The addition of a float valve to the pipe supplying water to the reservoir has helped this cattle farmer to prevent his reservoir from overflowing and wasting water – without the windmill’s brakes needing to be applied.
Thanks to a float valve at the end of the pipe supplying water to the reservoir, it is no longer necessary for the windmill’s brakes to be applied to prevent the reservoir from overflowing. With this small adjustment that only cost around US$45 (K430; R600), Abri Steyn, a cattle farmer from the farm Leeufontein near Wolmaransstad in the North West province of South Africa, saves a lot of water that would otherwise be wasted.
He uses windmills to supply drinking water to his cattle. He says that a windmill is a reliable machine and, for many farmers, critical for the pumping of fresh water to a reservoir or water tank.
A reservoir regularly overflows if there is a strong wind. This overflow isn’t utilized and the water puddles around the reservoir, creating muddy conditions.
He decided there had to be a way to prevent this wastage of overflowing water without having to apply the windmill’s brakes.
The solution occurred to him while he was fitting a new float valve to a water trough. “When the trough is full, the float valve closes and the trough doesn’t overflow. If the same principle was applied to the reservoir, then it too wouldn’t overflow,” he says.
He then fitted a float valve to the end of the pipe that supplies water to the reservoir. Once it is full, the float valve closes and the water from the windmill no longer flows into the reservoir. Normally this would cause the water to push up and run out at the top of the borehole pipe.
To prevent this, Steyn loosened and removed the pipe, cut a hole in the pipe and welded a slightly curved connector to the borehole pipe. He then carefully rinsed out the pipe to remove any loose bits of metal that might be in it, otherwise they could drop down to the cylinder at the bottom of the borehole and damage it.
A piece of plastic pipe with a 25mm diameter was then fitted to the connector so that the water that was pumped to the top by the windmill could run back down the borehole when the float valve is closed. It has to be long enough to reach right to the bottom of the borehole. In this way, all the water that would have overflowed from the reservoir is returned to the borehole and nothing is wasted.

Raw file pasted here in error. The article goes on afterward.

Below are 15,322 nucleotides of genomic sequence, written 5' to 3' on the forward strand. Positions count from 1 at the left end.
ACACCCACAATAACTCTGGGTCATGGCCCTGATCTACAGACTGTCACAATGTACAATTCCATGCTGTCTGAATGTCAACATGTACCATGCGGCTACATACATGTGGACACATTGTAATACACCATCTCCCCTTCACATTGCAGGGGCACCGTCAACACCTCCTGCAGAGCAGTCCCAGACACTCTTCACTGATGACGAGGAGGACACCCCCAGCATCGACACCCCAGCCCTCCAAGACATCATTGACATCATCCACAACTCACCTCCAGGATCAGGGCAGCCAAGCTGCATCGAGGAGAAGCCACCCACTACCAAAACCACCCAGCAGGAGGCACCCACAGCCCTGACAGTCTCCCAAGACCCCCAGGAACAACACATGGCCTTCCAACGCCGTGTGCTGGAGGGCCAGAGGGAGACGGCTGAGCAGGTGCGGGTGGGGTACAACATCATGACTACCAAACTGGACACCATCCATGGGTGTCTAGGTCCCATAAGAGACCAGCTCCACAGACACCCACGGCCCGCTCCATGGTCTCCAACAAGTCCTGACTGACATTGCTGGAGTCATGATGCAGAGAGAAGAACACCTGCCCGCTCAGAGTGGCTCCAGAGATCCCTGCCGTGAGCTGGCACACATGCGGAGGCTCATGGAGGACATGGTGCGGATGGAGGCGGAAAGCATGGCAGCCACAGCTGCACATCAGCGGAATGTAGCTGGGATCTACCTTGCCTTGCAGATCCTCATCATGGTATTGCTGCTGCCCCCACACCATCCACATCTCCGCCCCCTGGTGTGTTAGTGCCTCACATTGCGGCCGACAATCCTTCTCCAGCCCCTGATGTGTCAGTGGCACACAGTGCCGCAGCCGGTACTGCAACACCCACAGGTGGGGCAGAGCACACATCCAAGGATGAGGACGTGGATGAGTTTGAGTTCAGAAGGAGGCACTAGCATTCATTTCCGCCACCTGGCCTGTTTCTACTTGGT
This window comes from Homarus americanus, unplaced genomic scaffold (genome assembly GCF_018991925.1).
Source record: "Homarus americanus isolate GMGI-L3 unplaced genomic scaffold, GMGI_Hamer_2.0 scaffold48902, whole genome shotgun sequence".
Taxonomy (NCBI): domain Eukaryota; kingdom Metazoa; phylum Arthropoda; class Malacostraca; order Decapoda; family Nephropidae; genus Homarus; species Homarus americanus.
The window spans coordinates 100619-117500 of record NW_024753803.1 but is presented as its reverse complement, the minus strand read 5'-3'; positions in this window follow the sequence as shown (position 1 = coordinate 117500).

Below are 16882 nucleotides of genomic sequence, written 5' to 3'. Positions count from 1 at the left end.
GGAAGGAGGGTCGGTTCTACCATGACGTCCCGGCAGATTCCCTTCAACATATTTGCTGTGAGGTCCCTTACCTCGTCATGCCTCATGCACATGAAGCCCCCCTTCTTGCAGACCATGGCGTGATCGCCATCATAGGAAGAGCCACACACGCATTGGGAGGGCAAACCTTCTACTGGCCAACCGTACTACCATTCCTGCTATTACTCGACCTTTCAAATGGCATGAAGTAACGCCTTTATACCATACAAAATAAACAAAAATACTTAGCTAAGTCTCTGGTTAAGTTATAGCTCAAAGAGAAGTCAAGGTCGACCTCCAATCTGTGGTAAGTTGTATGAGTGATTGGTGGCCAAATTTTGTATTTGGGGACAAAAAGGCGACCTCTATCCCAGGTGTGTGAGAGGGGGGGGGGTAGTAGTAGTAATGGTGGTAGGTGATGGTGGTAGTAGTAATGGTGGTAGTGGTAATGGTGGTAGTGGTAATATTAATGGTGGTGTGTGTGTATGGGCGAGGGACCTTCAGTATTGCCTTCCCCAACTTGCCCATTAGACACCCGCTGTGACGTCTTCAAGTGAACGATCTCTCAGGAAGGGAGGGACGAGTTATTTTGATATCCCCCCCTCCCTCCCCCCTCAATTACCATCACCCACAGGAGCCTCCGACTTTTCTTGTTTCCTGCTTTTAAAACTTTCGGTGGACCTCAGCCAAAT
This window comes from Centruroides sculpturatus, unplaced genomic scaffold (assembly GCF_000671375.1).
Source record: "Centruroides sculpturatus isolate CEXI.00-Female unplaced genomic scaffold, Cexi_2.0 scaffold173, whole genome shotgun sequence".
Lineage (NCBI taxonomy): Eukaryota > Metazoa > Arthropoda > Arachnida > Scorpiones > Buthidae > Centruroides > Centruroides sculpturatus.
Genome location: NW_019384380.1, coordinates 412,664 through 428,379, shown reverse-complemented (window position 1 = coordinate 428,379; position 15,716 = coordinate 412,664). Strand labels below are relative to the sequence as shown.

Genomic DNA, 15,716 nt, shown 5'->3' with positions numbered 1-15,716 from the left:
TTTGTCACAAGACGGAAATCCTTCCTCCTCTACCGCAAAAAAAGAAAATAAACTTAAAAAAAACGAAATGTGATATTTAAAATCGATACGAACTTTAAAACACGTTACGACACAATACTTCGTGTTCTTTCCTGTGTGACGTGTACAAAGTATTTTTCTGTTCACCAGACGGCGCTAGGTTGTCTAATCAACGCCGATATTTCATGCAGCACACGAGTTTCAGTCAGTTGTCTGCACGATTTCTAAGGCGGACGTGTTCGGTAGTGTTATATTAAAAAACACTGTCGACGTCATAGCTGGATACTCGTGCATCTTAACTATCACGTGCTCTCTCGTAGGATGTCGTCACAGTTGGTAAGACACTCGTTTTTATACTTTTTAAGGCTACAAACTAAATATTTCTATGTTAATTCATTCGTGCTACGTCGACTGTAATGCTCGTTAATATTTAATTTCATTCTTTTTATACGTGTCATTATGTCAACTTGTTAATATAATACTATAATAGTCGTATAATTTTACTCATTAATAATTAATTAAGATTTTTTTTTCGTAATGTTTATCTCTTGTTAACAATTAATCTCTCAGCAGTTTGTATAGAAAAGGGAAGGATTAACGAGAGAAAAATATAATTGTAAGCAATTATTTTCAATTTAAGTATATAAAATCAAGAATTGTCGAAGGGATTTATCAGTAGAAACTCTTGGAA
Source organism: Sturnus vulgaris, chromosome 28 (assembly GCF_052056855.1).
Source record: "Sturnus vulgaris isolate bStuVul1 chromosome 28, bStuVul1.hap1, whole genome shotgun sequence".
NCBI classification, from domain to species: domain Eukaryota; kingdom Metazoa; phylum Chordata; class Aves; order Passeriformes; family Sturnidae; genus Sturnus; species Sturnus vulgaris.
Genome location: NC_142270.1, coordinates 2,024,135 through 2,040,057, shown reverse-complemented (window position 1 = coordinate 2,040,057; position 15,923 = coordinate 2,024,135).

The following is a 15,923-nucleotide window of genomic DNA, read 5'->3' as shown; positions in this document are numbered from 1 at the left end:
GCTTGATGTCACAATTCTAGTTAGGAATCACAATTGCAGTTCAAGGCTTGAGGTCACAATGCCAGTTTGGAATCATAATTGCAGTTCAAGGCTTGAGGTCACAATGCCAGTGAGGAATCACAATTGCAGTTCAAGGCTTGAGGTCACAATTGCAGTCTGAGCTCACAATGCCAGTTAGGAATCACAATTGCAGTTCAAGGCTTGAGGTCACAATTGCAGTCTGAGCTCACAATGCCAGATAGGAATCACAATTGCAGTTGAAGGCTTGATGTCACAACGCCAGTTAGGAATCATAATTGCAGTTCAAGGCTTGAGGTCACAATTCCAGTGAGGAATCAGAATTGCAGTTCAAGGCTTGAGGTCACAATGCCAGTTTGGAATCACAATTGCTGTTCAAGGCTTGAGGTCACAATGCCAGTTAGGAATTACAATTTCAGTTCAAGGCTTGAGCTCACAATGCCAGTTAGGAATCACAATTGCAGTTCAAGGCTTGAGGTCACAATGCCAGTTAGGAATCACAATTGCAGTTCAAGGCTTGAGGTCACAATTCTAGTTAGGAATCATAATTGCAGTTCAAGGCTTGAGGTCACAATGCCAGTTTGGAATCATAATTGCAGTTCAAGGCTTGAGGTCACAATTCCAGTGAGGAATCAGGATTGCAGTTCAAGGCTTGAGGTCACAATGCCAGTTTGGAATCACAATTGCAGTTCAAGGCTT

Abri sums up the benefits:
• The system automatically controls the reservoir’s water level.
• It is cheap and easy to implement and saves a lot of water.
• The foundations of the reservoir remain dry because there isn’t water running over the edge. Reservoirs or cement dams are inclined to crack if the foundation is on wet ground.
• The windmill’s brake no longer has to be applied.
• If the farmer doesn’t want the surplus water to be returned to the borehole, it can be redirected for other purposes such as filling water tanks or irrigating plants, vegetables or lawns.
There are, however, a couple of disadvantages:
• The water being returned to the borehole can cause loose soil and bits of rust to be washed down. A borehole in a sandy region could become silted up. It is therefore important for the plastic pipe to be lowered to the very bottom of the borehole.
• The connector must be above the maximum water level of the reservoir. If it is welded at the incorrect height, the water will not be pumped into the dam while the float valve is open.
Abri says it cost him only R600 to make this adjustment to the windmill, which is negligible when compared to the water saved.
Enquiries: Abri Steyn, email: firstname.lastname@example.org.